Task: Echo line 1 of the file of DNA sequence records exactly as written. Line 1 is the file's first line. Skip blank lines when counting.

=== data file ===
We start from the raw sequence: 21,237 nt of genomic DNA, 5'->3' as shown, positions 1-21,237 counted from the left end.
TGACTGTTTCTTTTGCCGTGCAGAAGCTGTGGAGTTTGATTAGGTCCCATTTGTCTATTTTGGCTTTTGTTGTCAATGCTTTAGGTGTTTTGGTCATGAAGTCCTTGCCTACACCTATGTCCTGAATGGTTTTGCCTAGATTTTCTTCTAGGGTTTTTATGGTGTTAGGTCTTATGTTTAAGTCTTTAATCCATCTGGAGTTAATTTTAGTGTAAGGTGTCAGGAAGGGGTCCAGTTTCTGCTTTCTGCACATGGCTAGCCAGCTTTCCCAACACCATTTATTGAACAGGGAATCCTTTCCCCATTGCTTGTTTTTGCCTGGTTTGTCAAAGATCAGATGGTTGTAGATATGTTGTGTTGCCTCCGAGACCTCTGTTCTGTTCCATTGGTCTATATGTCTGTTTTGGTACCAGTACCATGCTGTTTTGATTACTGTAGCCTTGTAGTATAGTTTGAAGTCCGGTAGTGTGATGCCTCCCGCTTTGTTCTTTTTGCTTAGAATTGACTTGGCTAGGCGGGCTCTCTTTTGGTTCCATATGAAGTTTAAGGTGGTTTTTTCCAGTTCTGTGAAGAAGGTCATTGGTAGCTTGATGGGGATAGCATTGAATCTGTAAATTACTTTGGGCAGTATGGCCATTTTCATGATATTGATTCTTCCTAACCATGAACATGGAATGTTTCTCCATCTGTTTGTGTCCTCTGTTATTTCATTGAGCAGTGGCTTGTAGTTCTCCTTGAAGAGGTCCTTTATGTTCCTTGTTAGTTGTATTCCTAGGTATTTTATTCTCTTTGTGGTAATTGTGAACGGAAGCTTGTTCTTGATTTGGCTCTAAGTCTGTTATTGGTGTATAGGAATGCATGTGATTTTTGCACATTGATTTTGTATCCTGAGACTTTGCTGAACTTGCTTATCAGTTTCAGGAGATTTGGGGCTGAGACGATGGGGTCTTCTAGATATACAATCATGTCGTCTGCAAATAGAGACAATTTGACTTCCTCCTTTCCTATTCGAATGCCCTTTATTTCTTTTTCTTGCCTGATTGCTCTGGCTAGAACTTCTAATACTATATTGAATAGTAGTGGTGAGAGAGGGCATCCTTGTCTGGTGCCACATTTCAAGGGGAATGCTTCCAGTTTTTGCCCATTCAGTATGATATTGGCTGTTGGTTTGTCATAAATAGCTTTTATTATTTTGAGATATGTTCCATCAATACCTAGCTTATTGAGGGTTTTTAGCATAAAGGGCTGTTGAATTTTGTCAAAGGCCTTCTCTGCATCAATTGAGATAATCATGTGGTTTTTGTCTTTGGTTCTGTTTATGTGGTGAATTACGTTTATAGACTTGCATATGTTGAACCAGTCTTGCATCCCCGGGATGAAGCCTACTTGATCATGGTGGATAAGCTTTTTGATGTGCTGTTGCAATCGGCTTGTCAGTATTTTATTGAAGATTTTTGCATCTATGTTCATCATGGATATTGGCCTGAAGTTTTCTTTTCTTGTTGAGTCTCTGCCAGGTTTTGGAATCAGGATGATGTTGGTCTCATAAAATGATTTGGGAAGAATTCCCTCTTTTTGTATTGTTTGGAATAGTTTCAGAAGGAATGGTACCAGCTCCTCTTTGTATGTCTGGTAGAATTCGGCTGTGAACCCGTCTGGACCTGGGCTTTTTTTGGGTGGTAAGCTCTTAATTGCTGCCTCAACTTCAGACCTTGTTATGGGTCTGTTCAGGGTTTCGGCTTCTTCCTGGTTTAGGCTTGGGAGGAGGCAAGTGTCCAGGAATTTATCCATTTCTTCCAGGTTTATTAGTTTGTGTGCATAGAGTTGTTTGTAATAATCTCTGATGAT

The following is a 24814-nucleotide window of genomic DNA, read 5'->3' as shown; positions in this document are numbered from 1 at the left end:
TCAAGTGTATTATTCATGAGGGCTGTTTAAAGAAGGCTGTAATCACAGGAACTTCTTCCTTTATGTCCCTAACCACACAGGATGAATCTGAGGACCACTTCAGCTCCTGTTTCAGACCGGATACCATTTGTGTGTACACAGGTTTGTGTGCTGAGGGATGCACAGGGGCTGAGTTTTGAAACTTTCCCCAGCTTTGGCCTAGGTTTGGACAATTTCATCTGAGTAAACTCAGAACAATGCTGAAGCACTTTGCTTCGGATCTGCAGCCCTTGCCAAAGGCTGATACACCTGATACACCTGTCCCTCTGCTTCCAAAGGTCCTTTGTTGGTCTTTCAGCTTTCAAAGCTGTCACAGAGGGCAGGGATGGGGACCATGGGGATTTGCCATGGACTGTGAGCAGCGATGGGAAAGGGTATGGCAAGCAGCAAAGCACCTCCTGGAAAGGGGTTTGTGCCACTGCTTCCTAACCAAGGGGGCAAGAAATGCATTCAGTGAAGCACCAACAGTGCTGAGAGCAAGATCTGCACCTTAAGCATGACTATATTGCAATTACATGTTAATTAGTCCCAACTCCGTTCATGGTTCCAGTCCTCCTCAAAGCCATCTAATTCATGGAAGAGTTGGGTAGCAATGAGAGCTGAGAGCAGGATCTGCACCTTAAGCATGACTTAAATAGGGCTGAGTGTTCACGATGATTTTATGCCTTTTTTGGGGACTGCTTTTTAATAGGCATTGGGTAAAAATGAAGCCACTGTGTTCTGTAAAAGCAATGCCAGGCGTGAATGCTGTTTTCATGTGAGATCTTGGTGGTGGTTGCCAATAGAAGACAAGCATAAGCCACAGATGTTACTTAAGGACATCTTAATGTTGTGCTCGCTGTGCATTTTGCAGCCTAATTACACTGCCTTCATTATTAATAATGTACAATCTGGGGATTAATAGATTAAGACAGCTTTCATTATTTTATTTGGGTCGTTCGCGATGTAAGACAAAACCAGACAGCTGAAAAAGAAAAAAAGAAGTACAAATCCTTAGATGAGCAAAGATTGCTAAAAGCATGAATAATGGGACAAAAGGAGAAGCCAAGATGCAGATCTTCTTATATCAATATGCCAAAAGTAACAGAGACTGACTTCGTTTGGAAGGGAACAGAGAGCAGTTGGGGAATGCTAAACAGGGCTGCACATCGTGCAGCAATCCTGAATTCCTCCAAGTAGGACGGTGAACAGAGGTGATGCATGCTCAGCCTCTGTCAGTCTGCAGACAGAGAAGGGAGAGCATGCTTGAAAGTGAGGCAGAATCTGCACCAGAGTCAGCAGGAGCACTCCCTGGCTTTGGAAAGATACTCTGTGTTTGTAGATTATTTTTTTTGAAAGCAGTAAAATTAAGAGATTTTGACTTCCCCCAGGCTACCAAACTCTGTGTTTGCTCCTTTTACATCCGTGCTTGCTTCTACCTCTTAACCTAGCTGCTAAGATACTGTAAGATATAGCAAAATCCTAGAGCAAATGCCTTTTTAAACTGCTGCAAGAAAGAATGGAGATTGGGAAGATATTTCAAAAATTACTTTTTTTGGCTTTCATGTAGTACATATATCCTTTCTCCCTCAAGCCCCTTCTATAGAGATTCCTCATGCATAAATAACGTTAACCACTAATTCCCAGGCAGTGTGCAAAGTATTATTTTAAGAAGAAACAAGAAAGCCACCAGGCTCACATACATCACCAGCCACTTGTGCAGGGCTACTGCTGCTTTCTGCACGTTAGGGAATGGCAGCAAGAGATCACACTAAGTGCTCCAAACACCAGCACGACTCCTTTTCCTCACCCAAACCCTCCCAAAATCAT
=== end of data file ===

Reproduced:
We start from the raw sequence: 21,237 nt of genomic DNA, 5'->3' as shown, positions 1-21,237 counted from the left end.